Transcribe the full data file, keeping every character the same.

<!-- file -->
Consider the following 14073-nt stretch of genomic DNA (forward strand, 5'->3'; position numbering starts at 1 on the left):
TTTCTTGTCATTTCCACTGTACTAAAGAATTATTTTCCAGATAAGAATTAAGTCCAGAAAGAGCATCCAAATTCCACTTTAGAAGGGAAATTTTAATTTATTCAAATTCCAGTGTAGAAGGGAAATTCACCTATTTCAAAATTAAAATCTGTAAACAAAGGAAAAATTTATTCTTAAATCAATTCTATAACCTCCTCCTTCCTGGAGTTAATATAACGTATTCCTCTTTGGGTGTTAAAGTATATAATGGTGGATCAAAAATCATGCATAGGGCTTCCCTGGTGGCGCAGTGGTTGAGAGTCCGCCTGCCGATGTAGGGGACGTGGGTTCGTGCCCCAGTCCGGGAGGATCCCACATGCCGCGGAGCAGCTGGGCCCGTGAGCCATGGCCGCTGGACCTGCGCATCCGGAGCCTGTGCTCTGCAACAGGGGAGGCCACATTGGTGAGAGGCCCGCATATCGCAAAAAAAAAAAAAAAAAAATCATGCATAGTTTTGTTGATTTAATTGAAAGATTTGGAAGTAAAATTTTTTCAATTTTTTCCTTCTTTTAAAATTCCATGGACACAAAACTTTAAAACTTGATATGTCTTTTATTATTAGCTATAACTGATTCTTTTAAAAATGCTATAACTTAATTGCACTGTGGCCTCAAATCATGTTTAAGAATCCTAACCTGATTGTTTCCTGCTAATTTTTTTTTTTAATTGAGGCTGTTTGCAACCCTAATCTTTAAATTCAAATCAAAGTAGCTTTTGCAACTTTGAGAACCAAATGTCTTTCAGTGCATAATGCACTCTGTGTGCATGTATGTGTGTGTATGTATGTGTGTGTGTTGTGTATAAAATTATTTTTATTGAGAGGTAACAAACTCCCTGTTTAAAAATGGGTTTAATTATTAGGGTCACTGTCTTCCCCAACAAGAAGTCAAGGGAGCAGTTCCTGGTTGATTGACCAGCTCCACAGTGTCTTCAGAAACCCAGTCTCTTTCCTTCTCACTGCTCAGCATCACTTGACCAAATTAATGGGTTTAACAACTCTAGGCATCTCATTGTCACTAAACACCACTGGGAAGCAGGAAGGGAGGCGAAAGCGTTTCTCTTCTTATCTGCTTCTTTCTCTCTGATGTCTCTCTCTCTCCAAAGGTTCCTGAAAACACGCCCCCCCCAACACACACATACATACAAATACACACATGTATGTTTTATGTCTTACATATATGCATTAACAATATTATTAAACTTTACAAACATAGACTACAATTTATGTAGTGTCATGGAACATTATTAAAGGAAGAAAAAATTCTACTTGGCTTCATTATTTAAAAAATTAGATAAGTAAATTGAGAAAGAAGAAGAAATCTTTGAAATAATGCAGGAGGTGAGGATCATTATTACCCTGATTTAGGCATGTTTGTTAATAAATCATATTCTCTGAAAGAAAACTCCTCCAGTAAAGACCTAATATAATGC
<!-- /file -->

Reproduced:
Consider the following 14073-nt stretch of genomic DNA (forward strand, 5'->3'; position numbering starts at 1 on the left):
TTTCTTGTCATTTCCACTGTACTAAAGAATTATTTTCCAGATAAGAATTAAGTCCAGAAAGAGCATCCAAATTCCACTTTAGAAGGGAAATTTTAATTTATTCAAATTCCAGTGTAGAAGGGAAATTCACCTATTTCAAAATTAAAATCTGTAAACAAAGGAAAAATTTATTCTTAAATCAATTCTATAACCTCCTCCTTCCTGGAGTTAATATAACGTATTCCTCTTTGGGTGTTAAAGTATATAATGGTGGATCAAAAATCATGCATAGGGCTTCCCTGGTGGCGCAGTGGTTGAGAGTCCGCCTGCCGATGTAGGGGACGTGGGTTCGTGCCCCAGTCCGGGAGGATCCCACATGCCGCGGAGCAGCTGGGCCCGTGAGCCATGGCCGCTGGACCTGCGCATCCGGAGCCTGTGCTCTGCAACAGGGGAGGCCACATTGGTGAGAGGCCCGCATATCGCAAAAAAAAAAAAAAAAAAATCATGCATAGTTTTGTTGATTTAATTGAAAGATTTGGAAGTAAAATTTTTTCAATTTTTTCCTTCTTTTAAAATTCCATGGACACAAAACTTTAAAACTTGATATGTCTTTTATTATTAGCTATAACTGATTCTTTTAAAAATGCTATAACTTAATTGCACTGTGGCCTCAAATCATGTTTAAGAATCCTAACCTGATTGTTTCCTGCTAATTTTTTTTTTTAATTGAGGCTGTTTGCAACCCTAATCTTTAAATTCAAATCAAAGTAGCTTTTGCAACTTTGAGAACCAAATGTCTTTCAGTGCATAATGCACTCTGTGTGCATGTATGTGTGTGTATGTATGTGTGTGTGTTGTGTATAAAATTATTTTTATTGAGAGGTAACAAACTCCCTGTTTAAAAATGGGTTTAATTATTAGGGTCACTGTCTTCCCCAACAAGAAGTCAAGGGAGCAGTTCCTGGTTGATTGACCAGCTCCACAGTGTCTTCAGAAACCCAGTCTCTTTCCTTCTCACTGCTCAGCATCACTTGACCAAATTAATGGGTTTAACAACTCTAGGCATCTCATTGTCACTAAACACCACTGGGAAGCAGGAAGGGAGGCGAAAGCGTTTCTCTTCTTATCTGCTTCTTTCTCTCTGATGTCTCTCTCTCTCCAAAGGTTCCTGAAAACACGCCCCCCCCAACACACACATACATACAAATACACACATGTATGTTTTATGTCTTACATATATGCATTAACAATATTATTAAACTTTACAAACATAGACTACAATTTATGTAGTGTCATGGAACATTATTAAAGGAAGAAAAAATTCTACTTGGCTTCATTATTTAAAAAATTAGATAAGTAAATTGAGAAAGAAGAAGAAATCTTTGAAATAATGCAGGAGGTGAGGATCATTATTACCCTGATTTAGGCATGTTTGTTAATAAATCATATTCTCTGAAAGAAAACTCCTCCAGTAAAGACCTAATATAATGC